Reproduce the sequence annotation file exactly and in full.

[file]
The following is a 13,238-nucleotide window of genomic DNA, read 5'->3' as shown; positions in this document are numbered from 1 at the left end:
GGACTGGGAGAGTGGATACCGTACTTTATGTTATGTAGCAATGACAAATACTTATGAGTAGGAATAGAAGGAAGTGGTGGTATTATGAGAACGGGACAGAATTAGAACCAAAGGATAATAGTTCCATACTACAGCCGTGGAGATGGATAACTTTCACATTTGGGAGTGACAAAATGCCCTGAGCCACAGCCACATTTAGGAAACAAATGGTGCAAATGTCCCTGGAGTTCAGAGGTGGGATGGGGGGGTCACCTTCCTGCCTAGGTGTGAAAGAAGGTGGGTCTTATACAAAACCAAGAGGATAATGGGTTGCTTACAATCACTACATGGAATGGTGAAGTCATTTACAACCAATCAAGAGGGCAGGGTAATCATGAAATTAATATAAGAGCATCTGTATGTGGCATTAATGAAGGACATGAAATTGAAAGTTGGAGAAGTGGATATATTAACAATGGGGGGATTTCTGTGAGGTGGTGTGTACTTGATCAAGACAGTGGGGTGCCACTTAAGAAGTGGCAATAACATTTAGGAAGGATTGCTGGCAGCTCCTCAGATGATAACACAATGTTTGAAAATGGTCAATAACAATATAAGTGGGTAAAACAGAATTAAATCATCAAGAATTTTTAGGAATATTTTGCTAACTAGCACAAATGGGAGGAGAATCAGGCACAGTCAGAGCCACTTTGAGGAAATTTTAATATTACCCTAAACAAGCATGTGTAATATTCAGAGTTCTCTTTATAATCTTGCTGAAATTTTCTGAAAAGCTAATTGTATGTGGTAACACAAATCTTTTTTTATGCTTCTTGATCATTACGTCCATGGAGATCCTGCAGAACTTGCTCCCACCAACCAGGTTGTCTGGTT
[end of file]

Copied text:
The following is a 13,238-nucleotide window of genomic DNA, read 5'->3' as shown; positions in this document are numbered from 1 at the left end:
GGACTGGGAGAGTGGATACCGTACTTTATGTTATGTAGCAATGACAAATACTTATGAGTAGGAATAGAAGGAAGTGGTGGTATTATGAGAACGGGACAGAATTAGAACCAAAGGATAATAGTTCCATACTACAGCCGTGGAGATGGATAACTTTCACATTTGGGAGTGACAAAATGCCCTGAGCCACAGCCACATTTAGGAAACAAATGGTGCAAATGTCCCTGGAGTTCAGAGGTGGGATGGGGGGGTCACCTTCCTGCCTAGGTGTGAAAGAAGGTGGGTCTTATACAAAACCAAGAGGATAATGGGTTGCTTACAATCACTACATGGAATGGTGAAGTCATTTACAACCAATCAAGAGGGCAGGGTAATCATGAAATTAATATAAGAGCATCTGTATGTGGCATTAATGAAGGACATGAAATTGAAAGTTGGAGAAGTGGATATATTAACAATGGGGGGATTTCTGTGAGGTGGTGTGTACTTGATCAAGACAGTGGGGTGCCACTTAAGAAGTGGCAATAACATTTAGGAAGGATTGCTGGCAGCTCCTCAGATGATAACACAATGTTTGAAAATGGTCAATAACAATATAAGTGGGTAAAACAGAATTAAATCATCAAGAATTTTTAGGAATATTTTGCTAACTAGCACAAATGGGAGGAGAATCAGGCACAGTCAGAGCCACTTTGAGGAAATTTTAATATTACCCTAAACAAGCATGTGTAATATTCAGAGTTCTCTTTATAATCTTGCTGAAATTTTCTGAAAAGCTAATTGTATGTGGTAACACAAATCTTTTTTTATGCTTCTTGATCATTACGTCCATGGAGATCCTGCAGAACTTGCTCCCACCAACCAGGTTGTCTGGTT